Pothole cash ‘only scratches surface’

Sunk: Cash handout nowhere near enough to tackle all of Lancashire's potholes says highways chief
Sunk: Cash handout nowhere near enough to tackle all of Lancashire's potholes says highways chief
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A £2.2m handout to repair Lancashire’s potholed roads has been slammed as “too little too late.”

The Government grant, part of a £140m nationwide aid programme to tackle damage caused by bad weather, will only “scratch the surface,” declared Coun John Fillis, cabinet member for highways at County Hall.

The news comes just days after it was revealed vehicle damage claims in Lancashire caused by potholes have soared by 273 per cent in a year.

The cash-strapped authority, which has shelled out £17m in compensation to drivers in the past five years, will get more cash than every council in the North West, bar Cumbria.

But their £2,279,110 share is only just over a quarter of the amount needed to maintain the county’s road network, according to Coun Fillis.

“For the Government to propose that £140 million for the entire country could in anyway even scratch the surface of the work that needs doing to improve the state of our nation’s roads is at best completely out of touch with the reality on the ground,” he stormed. “Around £2 million to fill the £8,000,000 hole in funding for road repairs we face every year is too little too late.”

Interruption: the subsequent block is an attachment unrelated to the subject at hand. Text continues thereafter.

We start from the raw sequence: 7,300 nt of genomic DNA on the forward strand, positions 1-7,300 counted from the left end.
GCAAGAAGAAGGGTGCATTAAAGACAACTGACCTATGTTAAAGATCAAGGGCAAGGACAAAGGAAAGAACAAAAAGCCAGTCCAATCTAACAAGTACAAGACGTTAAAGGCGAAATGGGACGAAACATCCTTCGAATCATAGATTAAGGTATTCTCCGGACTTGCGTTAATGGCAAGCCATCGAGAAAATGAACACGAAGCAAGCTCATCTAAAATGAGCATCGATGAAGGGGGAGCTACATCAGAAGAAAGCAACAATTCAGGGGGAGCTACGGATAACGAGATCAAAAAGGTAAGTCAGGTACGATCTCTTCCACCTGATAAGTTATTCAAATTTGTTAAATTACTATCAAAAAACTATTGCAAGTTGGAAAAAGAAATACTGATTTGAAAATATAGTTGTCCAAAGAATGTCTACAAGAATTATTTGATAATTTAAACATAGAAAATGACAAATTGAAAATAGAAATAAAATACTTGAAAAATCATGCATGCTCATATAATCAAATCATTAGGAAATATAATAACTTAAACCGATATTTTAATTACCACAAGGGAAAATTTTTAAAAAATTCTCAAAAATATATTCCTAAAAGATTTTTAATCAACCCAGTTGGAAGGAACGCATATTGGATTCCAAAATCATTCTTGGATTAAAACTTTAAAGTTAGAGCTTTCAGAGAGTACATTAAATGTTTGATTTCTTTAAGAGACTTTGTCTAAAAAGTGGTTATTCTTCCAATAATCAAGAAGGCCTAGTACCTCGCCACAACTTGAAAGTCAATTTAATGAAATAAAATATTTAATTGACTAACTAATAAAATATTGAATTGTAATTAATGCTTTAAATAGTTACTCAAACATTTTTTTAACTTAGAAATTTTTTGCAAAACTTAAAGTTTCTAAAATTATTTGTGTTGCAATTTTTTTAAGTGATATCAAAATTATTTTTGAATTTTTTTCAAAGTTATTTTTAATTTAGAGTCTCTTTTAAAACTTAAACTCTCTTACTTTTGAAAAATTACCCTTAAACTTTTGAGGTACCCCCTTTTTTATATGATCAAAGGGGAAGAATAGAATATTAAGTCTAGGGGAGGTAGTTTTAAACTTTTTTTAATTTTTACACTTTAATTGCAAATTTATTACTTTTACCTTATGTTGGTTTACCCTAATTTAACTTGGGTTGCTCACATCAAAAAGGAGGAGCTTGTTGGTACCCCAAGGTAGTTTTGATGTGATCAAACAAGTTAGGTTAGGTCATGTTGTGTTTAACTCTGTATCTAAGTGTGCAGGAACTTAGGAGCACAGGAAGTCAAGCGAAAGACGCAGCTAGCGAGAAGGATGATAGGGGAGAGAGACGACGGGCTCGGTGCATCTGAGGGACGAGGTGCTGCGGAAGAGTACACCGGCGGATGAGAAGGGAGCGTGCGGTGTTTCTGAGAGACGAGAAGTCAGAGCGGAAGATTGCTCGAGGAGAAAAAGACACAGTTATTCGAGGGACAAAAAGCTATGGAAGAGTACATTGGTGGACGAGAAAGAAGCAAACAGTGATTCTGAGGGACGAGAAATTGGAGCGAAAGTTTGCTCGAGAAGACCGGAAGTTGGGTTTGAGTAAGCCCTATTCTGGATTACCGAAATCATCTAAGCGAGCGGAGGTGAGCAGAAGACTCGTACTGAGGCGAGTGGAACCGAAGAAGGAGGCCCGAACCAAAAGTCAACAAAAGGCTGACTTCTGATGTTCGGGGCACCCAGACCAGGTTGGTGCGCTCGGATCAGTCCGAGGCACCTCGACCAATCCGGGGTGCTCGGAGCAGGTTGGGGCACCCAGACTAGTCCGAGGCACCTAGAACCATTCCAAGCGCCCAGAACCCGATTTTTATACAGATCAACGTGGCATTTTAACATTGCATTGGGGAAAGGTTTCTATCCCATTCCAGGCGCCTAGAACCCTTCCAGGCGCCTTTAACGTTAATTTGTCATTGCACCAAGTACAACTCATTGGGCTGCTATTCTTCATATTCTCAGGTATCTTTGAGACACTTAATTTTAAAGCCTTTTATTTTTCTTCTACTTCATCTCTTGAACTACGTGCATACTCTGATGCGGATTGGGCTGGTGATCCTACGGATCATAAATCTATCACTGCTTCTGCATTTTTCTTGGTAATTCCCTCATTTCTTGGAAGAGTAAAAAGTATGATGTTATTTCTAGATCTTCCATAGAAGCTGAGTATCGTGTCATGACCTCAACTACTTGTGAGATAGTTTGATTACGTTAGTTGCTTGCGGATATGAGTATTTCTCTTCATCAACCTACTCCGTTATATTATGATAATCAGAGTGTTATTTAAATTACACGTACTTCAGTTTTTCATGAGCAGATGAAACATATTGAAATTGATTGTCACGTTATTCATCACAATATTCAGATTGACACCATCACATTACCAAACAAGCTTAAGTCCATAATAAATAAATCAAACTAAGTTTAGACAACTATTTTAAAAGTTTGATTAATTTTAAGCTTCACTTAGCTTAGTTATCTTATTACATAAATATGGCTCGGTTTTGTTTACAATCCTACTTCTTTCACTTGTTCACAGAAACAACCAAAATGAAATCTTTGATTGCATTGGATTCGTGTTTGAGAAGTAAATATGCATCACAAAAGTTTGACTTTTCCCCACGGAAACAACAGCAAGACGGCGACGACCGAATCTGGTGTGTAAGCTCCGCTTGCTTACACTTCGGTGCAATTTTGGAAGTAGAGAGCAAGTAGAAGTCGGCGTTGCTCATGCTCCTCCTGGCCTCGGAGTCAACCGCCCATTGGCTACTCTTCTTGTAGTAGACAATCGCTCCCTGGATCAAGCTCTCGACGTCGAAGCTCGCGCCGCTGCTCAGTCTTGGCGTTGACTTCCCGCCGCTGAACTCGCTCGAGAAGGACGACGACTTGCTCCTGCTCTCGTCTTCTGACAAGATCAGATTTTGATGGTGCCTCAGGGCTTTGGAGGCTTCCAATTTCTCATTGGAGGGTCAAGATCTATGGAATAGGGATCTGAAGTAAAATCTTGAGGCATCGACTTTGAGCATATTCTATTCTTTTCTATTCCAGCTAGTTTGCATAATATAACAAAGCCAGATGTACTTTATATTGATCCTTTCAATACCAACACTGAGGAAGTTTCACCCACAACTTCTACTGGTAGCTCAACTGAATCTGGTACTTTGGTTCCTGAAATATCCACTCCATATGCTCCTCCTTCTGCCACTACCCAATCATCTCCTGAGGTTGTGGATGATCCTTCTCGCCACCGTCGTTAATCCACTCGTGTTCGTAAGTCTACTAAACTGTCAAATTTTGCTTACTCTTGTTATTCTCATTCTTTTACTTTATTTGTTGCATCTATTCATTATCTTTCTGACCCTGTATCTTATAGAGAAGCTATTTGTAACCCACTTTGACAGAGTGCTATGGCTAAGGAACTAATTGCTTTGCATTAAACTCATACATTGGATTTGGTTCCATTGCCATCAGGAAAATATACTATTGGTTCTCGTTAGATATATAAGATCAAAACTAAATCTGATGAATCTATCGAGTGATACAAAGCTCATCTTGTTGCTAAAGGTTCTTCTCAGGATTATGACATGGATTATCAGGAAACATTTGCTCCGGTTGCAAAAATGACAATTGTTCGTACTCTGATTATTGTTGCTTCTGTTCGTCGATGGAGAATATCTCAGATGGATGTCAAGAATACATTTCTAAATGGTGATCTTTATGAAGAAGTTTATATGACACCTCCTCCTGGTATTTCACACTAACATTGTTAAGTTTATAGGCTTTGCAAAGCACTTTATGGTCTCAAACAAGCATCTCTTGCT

Coun Fillis said council’s in England currently face a £10.5bn shortfall to repair damaged roads, a problem which for many has been exacerbated by one of the wettest winters on record.

For the insurance year 2012/13 there were 1,833 highways defect claims against the authority. That was an increase of 35 per cent on the previous year and included a 273 per cent increase in claims related to wheel and tyre damage caused by the county’s roads.

Cumbria topped the list of beneficiaries with just over £3m from the Government pot. Lancashire’s £2.2m far outstripped Liverpool (£465,000) and Manchester (£419,000).

Announcing the funding, Transport Secretary Patrick McLoughlin said: “Damage to roads causes misery for drivers and local communities and the severe weather over the last few months has made the problem worse. This extra money will help make a real difference to residents across the North West who rely on local roads, giving them safer and smoother journeys.”